Through friends, he met Edith Dressler on an Ocean voyage. He married Edith on June 2nd of 1898 in Paris. One criticism of The Last Castle is that there isn't much in the book about their marital relationship. The many trips they took together are noted. Edith and George begin establishing traditions at the Biltmore and their visitors include family, friends and many of the famous artists and writers and other famous of the day. Their only daughter, Cornelia was born on August 22, 1900 and she grew up playing with the other children in the area..
The Biltmore Continued to Evolve
When the Vanderbilts moved into the Biltmore, the house was far from finished and the landscaping was just beginning to take root. After the birth of Cornelia, Edith began an Arts & Crafts workshop to help the townspeople develop skills to boost their income. They continued to support schools and charities in Ashville and undertook the building of a very elaborate church. A farm was developed at first to create income to offset the expenses of the home, but since location was so remote, it was impractical to ship products, but it did provide meat and dairy for the home and townspeople. As new technology developed, the Biltmore installed it. With the blessings of the family, Olmstead developed the first school of American Forestry on the property in 1898. Of course, even life in a "castle" has its troubles. Troubles with family members, troubles with friends and then financial troubles beginning with the Panic of 1907, and how to find ways to cut expenses. The family began closing the home more often and traveling for months at a time. Then George died in 1914 at the age of 51.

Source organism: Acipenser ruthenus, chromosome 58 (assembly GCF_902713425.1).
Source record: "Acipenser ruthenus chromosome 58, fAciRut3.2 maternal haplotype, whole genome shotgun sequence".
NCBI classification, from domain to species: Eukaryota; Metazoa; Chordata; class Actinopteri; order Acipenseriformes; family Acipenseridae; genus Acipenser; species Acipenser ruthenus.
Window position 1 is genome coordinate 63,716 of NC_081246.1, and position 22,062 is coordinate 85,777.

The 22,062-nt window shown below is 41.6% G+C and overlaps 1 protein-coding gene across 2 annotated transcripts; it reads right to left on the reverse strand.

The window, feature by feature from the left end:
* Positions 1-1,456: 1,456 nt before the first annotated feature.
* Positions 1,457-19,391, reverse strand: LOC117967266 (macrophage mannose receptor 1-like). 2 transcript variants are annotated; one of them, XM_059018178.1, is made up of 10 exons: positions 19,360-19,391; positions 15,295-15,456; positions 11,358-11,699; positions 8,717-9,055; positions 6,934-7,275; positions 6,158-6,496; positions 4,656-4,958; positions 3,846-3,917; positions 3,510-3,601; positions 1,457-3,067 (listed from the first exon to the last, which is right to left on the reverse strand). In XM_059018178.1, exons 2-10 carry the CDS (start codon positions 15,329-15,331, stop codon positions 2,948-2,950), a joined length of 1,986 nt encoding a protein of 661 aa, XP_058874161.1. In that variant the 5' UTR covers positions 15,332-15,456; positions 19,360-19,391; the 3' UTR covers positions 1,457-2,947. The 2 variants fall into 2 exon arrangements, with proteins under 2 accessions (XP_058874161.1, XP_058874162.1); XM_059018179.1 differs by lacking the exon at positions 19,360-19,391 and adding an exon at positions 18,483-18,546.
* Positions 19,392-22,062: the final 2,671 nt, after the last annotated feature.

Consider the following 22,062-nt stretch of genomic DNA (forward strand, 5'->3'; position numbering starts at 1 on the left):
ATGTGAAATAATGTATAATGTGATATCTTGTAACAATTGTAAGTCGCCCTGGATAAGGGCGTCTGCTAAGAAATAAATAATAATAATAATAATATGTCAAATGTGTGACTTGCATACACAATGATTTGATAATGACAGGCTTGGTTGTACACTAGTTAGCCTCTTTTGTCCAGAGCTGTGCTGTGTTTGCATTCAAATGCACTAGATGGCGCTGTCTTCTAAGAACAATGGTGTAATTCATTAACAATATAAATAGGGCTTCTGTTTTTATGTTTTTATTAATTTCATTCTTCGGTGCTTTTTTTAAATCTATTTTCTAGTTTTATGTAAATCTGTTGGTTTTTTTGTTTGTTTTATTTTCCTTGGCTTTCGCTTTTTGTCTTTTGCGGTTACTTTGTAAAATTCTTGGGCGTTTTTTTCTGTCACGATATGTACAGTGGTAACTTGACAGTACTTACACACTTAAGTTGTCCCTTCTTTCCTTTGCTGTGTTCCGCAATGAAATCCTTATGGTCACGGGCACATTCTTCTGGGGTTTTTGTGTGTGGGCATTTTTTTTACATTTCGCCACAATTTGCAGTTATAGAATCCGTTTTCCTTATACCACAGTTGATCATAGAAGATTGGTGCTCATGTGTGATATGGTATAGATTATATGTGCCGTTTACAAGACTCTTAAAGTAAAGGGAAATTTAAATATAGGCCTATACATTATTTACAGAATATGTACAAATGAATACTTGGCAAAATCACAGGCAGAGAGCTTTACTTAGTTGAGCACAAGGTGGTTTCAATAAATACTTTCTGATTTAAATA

Edith's Role in Biltmore's Legacy
After George passed, Edith became even more determined to safeguard George's legacy. George's will was very detailed on how his estate would be divided and how the properties would be managed, but the Biltmore and farm was becoming a liability, so Edith began selling off the forest surrounding their home and new income tax laws were being put into place. Meanwhile the roles for women kept expanding and Edith received awards for her role in North Carolina agriculture and became head of their state fair. Cornelia became the first bride at Biltmore, and her son became the first baby to be born at Biltmore. Her life was to take a wild turn, during the jazz age and the new freedoms of the 1920s and after her second son was born Cornelia sought a divorce. The solution to keep the Biltmore going during the Great Depression was to open the house and grounds to the public. Edith remarried Senator Peter Gerry and turned her attention to social concerns
The Biltmore Estate Today
After a rather wild period, Cordelia re-married twice. In her last marriage, Cordelia was 72 and her groom was 46 which would have caused some gossip, but like her mother Edith and her father George she continued to share the Vanderbuilt fortune. In the epilogue in the book, the reader discovers a number of facts about the Biltmore today including the fact that it is still privately owned by the Cecil family, the descendants of George and Edith. Two hotels were built on the estate, and the tours that number about 700,000 a year, the gift shop, the winery, the restaurants and events held there continue to turn a profit. One reason that there isn't much personal history about George and Edith and they remain a mystery to historians is that Edith burned her letters and papers, and George was very private. The Last Castle has a section of extensive notes and a wonderful index.